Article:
By NewsLine Staff
A recently installed weather system will now provide live, hyper-local data that will be used to energize lessons in science, technology, engineering and math (STEM) at Jacksonville Country Day School. The WeatherSTEM combines data from scientific instruments and sensors with STEM curriculum. The system also provides current in-depth weather information for the area around the Southside school through a dedicated website, which residents may access.
The WeatherSTEM was a gift to Jacksonville Country Day School from the Hillyard family, whose two sons attend the school.
“When I saw WeatherSTEM’s capabilities, I knew that Jacksonville Country Day School, with its long-standing commitment to math and science, would be a perfect fit for this emerging technology,” parent and donor Michael Hillyard said.
WeatherSTEM integrates many different weather sensors. The data gathered and stored by the sensors are displayed dynamically on a website that showcases the current weather, weather forecasts, data mining tools, lessons/activities, weather notifications, videos and more. The system also includes library of lessons and activities for integration of the data and sensors into the school’s STEM-based curriculum.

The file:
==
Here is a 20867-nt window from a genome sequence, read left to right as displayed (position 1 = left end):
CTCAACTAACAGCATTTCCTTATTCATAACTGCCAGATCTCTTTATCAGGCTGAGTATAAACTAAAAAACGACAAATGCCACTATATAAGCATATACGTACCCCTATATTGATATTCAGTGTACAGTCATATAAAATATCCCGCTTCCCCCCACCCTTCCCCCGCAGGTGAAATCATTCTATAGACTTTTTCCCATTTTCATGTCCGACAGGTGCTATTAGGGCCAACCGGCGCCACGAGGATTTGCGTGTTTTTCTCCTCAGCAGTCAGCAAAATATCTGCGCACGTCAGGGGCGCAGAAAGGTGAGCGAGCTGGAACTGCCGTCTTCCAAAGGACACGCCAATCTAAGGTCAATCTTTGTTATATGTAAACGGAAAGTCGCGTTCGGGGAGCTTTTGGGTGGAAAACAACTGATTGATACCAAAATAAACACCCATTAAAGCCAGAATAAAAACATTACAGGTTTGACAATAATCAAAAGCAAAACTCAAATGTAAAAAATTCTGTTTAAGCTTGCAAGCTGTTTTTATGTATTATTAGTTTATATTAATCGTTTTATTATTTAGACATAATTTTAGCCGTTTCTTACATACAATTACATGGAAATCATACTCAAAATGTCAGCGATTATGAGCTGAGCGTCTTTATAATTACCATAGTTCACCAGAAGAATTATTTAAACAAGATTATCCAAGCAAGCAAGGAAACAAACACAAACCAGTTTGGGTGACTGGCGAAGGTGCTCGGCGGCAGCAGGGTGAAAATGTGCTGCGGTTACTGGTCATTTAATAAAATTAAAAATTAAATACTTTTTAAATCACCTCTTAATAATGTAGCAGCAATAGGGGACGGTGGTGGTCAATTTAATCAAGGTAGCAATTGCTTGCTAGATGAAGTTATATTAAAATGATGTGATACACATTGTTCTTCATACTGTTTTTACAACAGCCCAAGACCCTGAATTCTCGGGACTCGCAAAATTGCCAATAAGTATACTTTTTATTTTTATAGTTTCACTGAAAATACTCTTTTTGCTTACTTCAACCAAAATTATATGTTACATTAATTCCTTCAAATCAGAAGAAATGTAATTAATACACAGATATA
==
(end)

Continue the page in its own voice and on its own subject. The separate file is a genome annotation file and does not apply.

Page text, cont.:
The school’s science/tech integration specialist, Shannon Johnson, said, “All of our students, from the youngest to the oldest, will be able to use our WeatherSTEM station to learn about meteorology.”
From watching the anemometer spin, to giving daily weather reports based on information on the WeatherSTEM website, to understanding cause and effect relationships between various weather phenomenon, to making connections between images on the cloud camera and data displayed on graphs, Jacksonville Country Day School students will begin to ask thought provoking questions.
Residents living on the Southside are invited to use this link for up-to-the-second detailed weather information: http://duval.weatherstem.com/user_generated/modules/station/duval/jcds/handout.pdf
Photo courtesy Ian Nyquist
Ucompass CEO Edward Mansouri, who developed WeatherSTEM, with Jacksonville Country Day School science specialist Shannon Johnson